Insights from the Tactical to the Strategic
There are many benefits for employees when they become content creators, but how do we go about creating an environment in which our in-house efforts are successful? Here are some great ways to motivate your employees to become key content contributors.
Although almost everyone has something of value to share through blogging, compelling all your staff to write doesn't lead to great results.
When people have a hard time producing content they think of it as a chore, procrastinate and ultimately create content that is unsuitable for publishing. Instead, be sure you take the time to have discussions with your team to figure out who can–and who wants to–produce content.
Talk to potential contributors one-on-one to explain the importance of content marketing, your goals, the type of content you're looking for, and how they can play an important role. Then just ask them to see if they're interested in helping. With this approach, you’ll find people who are willing to be involved, and people that are more likely to produce valuable content.
Once you have your employees on board to create content, give them as many ways to do contribute as possible.
Here are some different options for content contribution:
By allowing employees to choose from one of these five methods, you’re much more likely to get full participation because you’ve overcome any potential excuses that may have gotten in the way of progress.
Yes, creating content for the company blog and content marketing efforts may start off as a “program” to most employees, but eventually it will become part of culture–especially if everyone is actively engaged and made aware of the victories that come from all the content that has been produced.
I’ve learned that if there are definite steps to take that people tend to feel more comfortable doing something new. Developing a standard production process gives them something they can check their progress against. Also, be sure they understand this simple formula for how to write a blogpost just in case it’s their first time blogging.
Here’s an example of an easy-to-follow process:
Before you start assigning content topics it's important to define and share your goals with the people contributing the content. What’s the overall strategy? Is your main goal to gain leads by drawing people to the website? Are you more interested in getting email subscribers? Whatever your goals are, you need to develop a clear strategy and a set of tactics to reach them.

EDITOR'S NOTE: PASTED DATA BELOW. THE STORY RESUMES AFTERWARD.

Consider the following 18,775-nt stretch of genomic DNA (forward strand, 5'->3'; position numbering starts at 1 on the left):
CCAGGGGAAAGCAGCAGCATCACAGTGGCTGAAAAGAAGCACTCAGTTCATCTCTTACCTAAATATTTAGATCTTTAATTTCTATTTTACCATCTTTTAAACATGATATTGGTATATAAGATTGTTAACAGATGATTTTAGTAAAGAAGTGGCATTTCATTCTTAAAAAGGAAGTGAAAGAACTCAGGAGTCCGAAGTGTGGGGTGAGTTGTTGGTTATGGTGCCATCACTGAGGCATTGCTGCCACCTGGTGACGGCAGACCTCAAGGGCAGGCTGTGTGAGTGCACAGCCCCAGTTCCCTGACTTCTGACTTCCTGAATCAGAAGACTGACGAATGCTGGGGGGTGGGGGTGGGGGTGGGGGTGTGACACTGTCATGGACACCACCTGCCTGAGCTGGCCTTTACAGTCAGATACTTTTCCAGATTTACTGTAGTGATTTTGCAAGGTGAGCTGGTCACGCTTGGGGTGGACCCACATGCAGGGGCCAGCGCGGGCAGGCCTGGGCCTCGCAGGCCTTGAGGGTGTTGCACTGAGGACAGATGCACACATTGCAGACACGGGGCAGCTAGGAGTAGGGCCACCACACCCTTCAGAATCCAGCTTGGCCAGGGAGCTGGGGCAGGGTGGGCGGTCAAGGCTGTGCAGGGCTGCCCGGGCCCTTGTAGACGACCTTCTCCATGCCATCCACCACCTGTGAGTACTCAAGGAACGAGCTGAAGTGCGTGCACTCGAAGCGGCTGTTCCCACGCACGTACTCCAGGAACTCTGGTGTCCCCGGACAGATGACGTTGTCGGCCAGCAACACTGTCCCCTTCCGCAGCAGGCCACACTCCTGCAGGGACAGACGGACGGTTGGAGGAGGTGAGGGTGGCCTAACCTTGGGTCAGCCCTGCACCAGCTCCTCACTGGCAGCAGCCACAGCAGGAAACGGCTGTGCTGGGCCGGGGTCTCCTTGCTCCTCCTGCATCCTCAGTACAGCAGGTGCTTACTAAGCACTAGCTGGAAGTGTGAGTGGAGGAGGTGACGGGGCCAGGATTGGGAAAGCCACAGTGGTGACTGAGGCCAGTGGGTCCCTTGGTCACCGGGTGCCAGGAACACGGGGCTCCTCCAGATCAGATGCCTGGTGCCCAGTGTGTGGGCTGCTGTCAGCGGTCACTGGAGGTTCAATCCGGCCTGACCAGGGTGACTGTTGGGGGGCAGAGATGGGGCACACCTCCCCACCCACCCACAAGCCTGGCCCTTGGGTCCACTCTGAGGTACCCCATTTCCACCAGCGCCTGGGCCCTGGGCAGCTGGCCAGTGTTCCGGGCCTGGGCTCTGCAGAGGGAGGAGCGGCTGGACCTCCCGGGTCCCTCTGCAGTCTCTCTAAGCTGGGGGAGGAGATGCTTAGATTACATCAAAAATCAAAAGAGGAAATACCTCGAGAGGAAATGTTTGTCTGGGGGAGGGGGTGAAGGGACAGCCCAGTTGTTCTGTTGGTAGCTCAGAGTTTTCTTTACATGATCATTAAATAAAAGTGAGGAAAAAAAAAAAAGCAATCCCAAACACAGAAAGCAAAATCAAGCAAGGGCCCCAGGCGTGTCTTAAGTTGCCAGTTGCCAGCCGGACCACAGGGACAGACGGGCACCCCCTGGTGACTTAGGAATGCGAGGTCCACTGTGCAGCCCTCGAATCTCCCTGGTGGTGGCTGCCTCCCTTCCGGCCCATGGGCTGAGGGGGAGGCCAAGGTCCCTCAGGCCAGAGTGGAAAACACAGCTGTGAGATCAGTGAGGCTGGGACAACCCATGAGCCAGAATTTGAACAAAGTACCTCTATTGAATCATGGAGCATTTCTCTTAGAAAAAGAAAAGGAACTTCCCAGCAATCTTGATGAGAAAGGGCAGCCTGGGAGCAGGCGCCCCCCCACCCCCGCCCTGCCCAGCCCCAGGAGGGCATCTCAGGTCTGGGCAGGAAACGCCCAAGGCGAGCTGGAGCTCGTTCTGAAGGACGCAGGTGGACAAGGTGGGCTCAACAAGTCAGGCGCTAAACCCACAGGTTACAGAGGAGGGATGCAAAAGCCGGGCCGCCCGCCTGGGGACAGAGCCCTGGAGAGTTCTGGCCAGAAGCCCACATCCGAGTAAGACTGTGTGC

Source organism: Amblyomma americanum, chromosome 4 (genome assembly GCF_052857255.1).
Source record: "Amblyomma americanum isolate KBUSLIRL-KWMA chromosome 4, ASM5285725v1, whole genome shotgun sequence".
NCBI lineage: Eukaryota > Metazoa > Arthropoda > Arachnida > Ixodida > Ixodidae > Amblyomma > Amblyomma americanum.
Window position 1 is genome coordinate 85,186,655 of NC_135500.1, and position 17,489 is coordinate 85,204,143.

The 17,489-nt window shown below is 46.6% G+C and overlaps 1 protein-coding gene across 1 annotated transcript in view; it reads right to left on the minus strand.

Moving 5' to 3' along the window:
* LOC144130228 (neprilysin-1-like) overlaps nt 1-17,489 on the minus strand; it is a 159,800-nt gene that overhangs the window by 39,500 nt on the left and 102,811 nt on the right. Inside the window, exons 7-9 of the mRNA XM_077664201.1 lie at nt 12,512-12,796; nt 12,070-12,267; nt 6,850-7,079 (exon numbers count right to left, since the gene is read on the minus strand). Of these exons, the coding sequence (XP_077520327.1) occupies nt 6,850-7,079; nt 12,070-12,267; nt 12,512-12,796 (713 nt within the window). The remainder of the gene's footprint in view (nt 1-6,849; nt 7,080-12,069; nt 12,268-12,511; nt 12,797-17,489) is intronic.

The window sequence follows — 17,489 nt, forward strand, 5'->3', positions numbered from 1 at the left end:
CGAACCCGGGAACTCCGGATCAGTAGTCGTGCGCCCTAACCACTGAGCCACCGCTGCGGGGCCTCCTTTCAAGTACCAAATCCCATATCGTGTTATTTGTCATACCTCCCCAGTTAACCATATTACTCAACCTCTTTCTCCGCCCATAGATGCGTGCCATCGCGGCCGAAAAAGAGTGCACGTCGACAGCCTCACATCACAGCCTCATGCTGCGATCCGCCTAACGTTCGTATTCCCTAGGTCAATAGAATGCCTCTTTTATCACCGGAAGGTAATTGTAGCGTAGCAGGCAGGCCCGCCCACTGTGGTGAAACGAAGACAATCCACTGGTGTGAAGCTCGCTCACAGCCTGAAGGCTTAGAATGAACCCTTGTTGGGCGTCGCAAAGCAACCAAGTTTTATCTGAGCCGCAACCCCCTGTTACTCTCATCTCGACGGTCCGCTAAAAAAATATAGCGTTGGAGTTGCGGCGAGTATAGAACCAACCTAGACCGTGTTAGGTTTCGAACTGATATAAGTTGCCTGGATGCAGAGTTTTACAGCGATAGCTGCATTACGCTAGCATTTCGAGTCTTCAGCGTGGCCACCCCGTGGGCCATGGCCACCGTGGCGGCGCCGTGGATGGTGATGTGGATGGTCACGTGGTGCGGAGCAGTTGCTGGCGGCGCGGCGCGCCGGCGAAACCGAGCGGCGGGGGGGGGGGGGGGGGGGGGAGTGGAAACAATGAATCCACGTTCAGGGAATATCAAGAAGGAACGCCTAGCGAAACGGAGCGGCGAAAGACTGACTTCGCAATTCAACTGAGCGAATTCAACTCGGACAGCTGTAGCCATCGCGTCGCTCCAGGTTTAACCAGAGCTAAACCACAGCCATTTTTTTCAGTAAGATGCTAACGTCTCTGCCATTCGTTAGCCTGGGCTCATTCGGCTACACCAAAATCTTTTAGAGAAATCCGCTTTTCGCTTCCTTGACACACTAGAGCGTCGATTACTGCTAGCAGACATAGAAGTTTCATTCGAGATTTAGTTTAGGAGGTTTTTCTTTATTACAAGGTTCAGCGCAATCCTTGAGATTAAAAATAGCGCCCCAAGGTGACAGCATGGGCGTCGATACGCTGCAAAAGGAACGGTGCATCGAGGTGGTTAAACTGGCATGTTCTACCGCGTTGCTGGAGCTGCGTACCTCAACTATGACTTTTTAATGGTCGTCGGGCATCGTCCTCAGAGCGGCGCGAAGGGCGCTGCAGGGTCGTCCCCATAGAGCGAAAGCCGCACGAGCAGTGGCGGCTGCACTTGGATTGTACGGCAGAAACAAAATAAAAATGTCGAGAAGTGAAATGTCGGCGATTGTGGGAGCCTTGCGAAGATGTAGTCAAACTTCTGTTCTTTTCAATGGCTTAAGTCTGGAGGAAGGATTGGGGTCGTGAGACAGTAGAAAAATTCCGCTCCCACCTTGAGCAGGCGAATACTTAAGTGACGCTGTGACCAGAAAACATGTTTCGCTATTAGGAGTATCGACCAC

Also, make sure you understand how to measure your goals. Be sure to get your analytics person up-to-date and let them suggest some key performance indicators to make sure your company stays on track.
Ask these questions to figure out your strategy:
Once each post goes live you need to inform the author on its progress. Let them know simple stats like how many times their article was read, or how many comments or social shares it received. Showing people the results of their labor is a must; even if the post didn't get as many eyeballs as hoped for, it will motivate them to improve in future efforts.
Now, if you’ve tried all of the above and your team is still having a hard time getting on board, you may have to give them a little push with an incentive. The price of an ipad, camera or airline ticket is well worth the cost when you're able to land more high quality leads through your content marketing efforts.
If budget is tight, get creative. Maybe you could offer a day off to the person who gets the most hits on their article, or have a company party once your team has created its first month of blog content. You could even do something as simple as a small bonus at the end of the month to entice your employees to contribute.
Even though incentives can get people excited to make their first contribution, it’s usually the long-term value of being content contributors that keep employees engaged.
Instead of treating the content development process like a chore, postition it as an opportunity for both personal and company growth. By simply shifting the mindset to view writing as an opportunity, rather than a chore, you can inspire your employees to produce something they can be proud of.